# Show that The Hausdorff Measure is a Measure

I am trying to prove that the Hausdorff measure is, in fact, a measure.

Definition. $$\mu$$ is a measure on $$\mathbb{R}^{m}$$ if $$\mu$$ assigns a non-negative number (possibly $$\infty$$), to each subset of $$\mathbb{R}^{m}$$ such that

• $$\mu(\emptyset)=0$$;
• $$\mu(S)\leq\mu(T)$$ if $$S\subseteq T$$;
• if $$S_{1},S_{2},\ldots$$ is a countable or finite sequence of sets, then $$\mu\left(\bigcup_{i=1}^{\infty}S_{i}\right)\leq\sum_{i=1}^{\infty}\mu(S_{i})$$ with equality if $$S_{i}$$ are disjoint Borel sets.

We call $$\mu(S)$$ the measure of $$S$$.

Definition. Suppose $$F\subset\mathbb{R}^{n}$$ and $$s\in\mathbb{R}_{\geq0}$$. For $$\delta>0$$, consider all $$\delta$$-covers of $$F$$ and minimise the sum of the $$s$$th powers of the diameters. As $$\delta\to0$$, the class of permissible covers of $$F$$ is reduced. So $$\mathcal{H}_{\delta}^{s}(F)=\inf\left\{\sum_{i=1}^{\infty}|U_{i}|^{s}:\{U_{i}\} \text{ is a } \delta \text{-cover of } F\right\}$$ increases and so approaches a limit. The $$s$$-dimensional Hausdorff measure $$\mathcal{H}^{s}(F)=\lim_{\delta\to0}\mathcal{H}_{\delta}^{s}(F)$$ exists for any $$F\subset\mathbb{R}^{n}$$ although it can be, and often is, either $$0$$ of $$\infty$$.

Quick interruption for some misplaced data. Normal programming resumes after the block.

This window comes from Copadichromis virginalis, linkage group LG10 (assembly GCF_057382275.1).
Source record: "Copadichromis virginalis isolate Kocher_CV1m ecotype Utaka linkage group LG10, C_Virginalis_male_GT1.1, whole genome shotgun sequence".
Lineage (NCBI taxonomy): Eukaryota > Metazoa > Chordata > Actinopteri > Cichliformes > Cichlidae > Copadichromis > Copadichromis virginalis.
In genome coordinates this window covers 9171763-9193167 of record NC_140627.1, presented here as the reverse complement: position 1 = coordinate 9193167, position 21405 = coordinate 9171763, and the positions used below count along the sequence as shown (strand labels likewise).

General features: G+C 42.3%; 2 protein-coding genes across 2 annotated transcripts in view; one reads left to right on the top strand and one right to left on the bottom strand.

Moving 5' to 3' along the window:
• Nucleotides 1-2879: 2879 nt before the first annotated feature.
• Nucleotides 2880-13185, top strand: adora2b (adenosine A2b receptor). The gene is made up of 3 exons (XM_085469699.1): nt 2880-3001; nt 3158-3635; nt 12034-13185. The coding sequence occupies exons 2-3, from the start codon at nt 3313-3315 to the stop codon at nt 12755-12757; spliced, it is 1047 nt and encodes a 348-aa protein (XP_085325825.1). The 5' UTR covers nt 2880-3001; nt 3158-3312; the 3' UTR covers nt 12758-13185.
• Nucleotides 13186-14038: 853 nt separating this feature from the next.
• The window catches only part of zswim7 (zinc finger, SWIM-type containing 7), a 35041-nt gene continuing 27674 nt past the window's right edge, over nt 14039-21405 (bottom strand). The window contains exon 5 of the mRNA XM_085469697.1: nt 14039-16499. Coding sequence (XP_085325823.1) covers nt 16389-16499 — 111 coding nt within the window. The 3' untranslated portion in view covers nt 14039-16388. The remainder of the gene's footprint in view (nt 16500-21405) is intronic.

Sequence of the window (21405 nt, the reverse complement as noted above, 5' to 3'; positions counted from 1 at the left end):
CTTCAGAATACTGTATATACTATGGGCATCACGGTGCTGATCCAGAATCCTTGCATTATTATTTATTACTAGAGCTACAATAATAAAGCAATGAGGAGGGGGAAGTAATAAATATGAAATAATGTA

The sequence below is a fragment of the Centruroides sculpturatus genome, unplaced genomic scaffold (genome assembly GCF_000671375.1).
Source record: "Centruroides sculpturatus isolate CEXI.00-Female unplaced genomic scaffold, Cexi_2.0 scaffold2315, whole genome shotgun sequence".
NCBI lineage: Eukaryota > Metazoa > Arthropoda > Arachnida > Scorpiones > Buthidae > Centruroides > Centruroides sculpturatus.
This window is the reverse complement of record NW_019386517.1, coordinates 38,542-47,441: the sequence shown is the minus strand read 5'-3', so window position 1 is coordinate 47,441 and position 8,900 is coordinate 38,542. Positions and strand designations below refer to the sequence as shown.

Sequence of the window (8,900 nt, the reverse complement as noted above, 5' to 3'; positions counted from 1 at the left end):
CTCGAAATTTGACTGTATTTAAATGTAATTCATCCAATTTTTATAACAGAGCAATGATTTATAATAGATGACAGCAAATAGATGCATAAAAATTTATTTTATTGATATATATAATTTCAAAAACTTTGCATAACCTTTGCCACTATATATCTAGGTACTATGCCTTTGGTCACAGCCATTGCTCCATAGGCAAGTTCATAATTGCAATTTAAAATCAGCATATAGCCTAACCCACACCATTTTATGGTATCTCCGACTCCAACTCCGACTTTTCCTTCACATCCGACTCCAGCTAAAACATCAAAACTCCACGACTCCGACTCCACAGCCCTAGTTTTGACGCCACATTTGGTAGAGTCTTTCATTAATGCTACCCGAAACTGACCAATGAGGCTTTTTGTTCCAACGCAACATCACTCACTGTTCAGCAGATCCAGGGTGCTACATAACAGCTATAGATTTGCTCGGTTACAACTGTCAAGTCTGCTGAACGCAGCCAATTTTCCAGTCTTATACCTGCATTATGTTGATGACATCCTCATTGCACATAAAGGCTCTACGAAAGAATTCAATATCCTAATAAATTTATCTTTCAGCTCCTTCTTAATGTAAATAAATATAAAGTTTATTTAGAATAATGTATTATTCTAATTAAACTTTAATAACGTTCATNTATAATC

What I've done: Obviously $$\mathcal{H}^{s}(\emptyset)=0$$, and it is intuitive that if $$E\subseteq F$$, then $$\mathcal{H}^{s}(E)\leqslant\mathcal{H}^{s}(F)$$. What I am not sure how to do it show that $$\mathcal{H}^{s}\left(\bigcup_{i=1}^{\infty}F_{i}\right)\leqslant\sum_{i=1}^{\infty}\mathcal{H}^{s}(F_{i})$$ with equality if $$\{F{i}\}$$ are disjoint Borel sets.

• In your definition of a measure, do you really want to define $\mu$ on each subset of $\mathbb{R}^m$? Or perhaps only on Borel subsets? – Lee Mosher Jul 9 '17 at 14:04
• Theorem 2.19 here (books.google.de/…) might be helpful. – PhoemueX Jul 9 '17 at 14:09
• @LeeMosher only Borel subsets are necessary, but it is my understanding that they are well-defined on all subsets. – JSharpee Jul 9 '17 at 14:15
• @PhoemueX I will have a read through. Thank you. – JSharpee Jul 9 '17 at 14:15
• Generally speaking, it is not the case that measures are well-defined on all subsets. That's not even true for the standard Lebesgue measure on the real line (assuming the axiom of choice). – Lee Mosher Jul 9 '17 at 14:16